The procedures to treat retinopathy of prematurity include:

  • Laser photocoagulation. This procedure is used to stop the abnormal growth of blood vessels through the retina. The surgeon focuses a laser beam onto a small spot on the retina where blood vessels are growing. The laser beam heats up that spot, creating a tiny burn in the blood vessels and stopping their growth. In most cases, the abnormal blood vessels will then get smaller and disappear.
  • Cryoretinopexy. This procedure is also used to stop the growth of blood vessels. But in this treatment, an instrument called a cryoprobe is placed on the outside of the eye. The tip of this instrument gets very cold - so cold that it freezes the abnormal blood vessels growing inside the eye. This will also stop the growth of blood vessels and make them shrink away.
  • Scleral buckling. The abnormal blood vessels and scar tissue damage the retina by pulling it away from the inside surface of the eyeball. This is called a retinal detachment, and it can cause a significant loss of vision. One way to reduce the tension on the retina is to push the wall of the eyeball inward. This can be done using something that looks like a rubber band. This elastic band is placed around the eyeball, and it pushes the inside surface of the eye up against the retina. This is called scleral buckling. The elastic band is removed when the eye outgrows it or when the retina becomes reattached to the inside surface of the eye.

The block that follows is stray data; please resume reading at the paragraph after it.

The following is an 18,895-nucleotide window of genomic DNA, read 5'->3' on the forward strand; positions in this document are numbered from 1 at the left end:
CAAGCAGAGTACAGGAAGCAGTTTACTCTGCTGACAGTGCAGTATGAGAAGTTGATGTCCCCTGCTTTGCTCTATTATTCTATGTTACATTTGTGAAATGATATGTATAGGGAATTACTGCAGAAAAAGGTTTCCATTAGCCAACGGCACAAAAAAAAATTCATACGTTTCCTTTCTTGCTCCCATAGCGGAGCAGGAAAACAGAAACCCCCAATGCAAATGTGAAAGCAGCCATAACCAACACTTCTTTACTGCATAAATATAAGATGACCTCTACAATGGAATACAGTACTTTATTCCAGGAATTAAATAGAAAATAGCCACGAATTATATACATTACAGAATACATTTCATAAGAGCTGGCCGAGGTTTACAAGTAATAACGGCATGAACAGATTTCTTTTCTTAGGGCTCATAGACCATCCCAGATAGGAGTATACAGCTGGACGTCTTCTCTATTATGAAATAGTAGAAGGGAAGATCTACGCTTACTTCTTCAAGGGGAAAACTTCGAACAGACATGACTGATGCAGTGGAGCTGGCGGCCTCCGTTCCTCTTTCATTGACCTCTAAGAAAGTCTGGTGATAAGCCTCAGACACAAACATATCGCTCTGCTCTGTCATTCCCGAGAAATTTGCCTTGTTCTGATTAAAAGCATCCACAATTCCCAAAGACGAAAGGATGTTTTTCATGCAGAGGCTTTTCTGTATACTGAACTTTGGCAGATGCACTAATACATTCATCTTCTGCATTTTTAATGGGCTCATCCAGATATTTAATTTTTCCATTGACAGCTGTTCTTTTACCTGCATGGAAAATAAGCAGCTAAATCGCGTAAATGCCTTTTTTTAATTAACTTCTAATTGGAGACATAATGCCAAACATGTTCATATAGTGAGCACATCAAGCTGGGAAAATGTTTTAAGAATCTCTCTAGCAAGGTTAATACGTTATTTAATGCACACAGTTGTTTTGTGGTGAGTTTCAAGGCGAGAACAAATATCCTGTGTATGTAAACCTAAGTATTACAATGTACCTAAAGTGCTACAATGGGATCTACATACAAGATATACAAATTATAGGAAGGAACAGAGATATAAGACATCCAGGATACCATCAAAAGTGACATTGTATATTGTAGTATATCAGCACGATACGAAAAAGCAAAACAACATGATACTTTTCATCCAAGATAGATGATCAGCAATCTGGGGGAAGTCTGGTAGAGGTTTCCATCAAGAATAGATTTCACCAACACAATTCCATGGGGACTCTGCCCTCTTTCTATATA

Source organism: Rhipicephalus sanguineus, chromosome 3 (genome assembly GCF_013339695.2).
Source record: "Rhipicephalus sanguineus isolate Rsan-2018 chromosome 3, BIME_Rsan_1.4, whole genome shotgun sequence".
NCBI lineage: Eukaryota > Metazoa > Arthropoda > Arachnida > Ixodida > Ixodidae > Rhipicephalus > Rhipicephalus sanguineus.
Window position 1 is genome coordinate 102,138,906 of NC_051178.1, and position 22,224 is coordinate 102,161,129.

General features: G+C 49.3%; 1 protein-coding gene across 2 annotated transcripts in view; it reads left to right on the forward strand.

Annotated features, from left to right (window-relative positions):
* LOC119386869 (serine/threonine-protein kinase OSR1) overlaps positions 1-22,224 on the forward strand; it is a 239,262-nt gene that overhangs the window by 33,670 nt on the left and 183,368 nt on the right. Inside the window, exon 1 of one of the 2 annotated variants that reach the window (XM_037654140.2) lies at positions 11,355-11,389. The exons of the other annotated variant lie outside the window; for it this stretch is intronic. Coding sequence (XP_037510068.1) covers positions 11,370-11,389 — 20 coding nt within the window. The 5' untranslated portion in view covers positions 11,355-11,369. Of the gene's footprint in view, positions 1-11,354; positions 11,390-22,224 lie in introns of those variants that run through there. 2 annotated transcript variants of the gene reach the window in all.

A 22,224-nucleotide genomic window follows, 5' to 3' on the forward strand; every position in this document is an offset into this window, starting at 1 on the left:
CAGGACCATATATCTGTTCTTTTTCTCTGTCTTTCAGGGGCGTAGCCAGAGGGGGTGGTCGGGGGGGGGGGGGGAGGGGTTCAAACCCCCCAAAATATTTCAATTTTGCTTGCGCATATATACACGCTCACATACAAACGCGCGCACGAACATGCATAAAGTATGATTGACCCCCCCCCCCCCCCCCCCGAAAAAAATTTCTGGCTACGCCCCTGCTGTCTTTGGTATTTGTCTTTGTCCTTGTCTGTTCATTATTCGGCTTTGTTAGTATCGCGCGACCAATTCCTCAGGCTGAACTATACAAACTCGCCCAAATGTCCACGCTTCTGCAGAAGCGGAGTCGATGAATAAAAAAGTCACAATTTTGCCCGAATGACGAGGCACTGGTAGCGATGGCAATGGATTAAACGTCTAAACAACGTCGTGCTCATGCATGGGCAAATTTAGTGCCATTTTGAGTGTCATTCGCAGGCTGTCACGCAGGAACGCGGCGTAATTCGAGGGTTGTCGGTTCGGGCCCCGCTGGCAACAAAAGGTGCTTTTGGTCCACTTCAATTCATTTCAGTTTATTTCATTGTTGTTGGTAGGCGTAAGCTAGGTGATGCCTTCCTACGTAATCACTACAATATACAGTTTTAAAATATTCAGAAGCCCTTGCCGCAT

• Vitrectomy. In eyes with a large amount of scar tissue and blood vessels, the surgeon might have to remove some of the gel-like fluid that fills most of the inside of the eye. This material is called the vitreous fluid, and the procedure to remove it is called a vitrectomy. In addition to removing the vitreous fluid, the surgeon will also remove the scar tissue that is pulling on the retina. This should help reduce the chances of a retinal detachment and prevent the loss of vision.

How successful is treatment for retinopathy of prematurity?

In the small number of infants who need treatment for retinopathy of prematurity, the treatments usually work well at preventing the loss of vision. The most important thing parents can do to help get the best result for their child is to keep all scheduled appointments and follow the doctor's advice after any treatment.
Retinopathy of prematurity can be very worrisome for parents. There are several groups that offer advice and support for parents, including the Association for Retinopathy of Prematurity and Related Diseases. It can be reached at 800.788.2020 or www.vrrf.org.

More Information

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  • Or call 216.444.2020 or 800.223.2273 Ext. 4-2020 to schedule an appointment with a Cole Eye Institute ophthalmologist.

Reviewed by a Cleveland Clinic medical professional.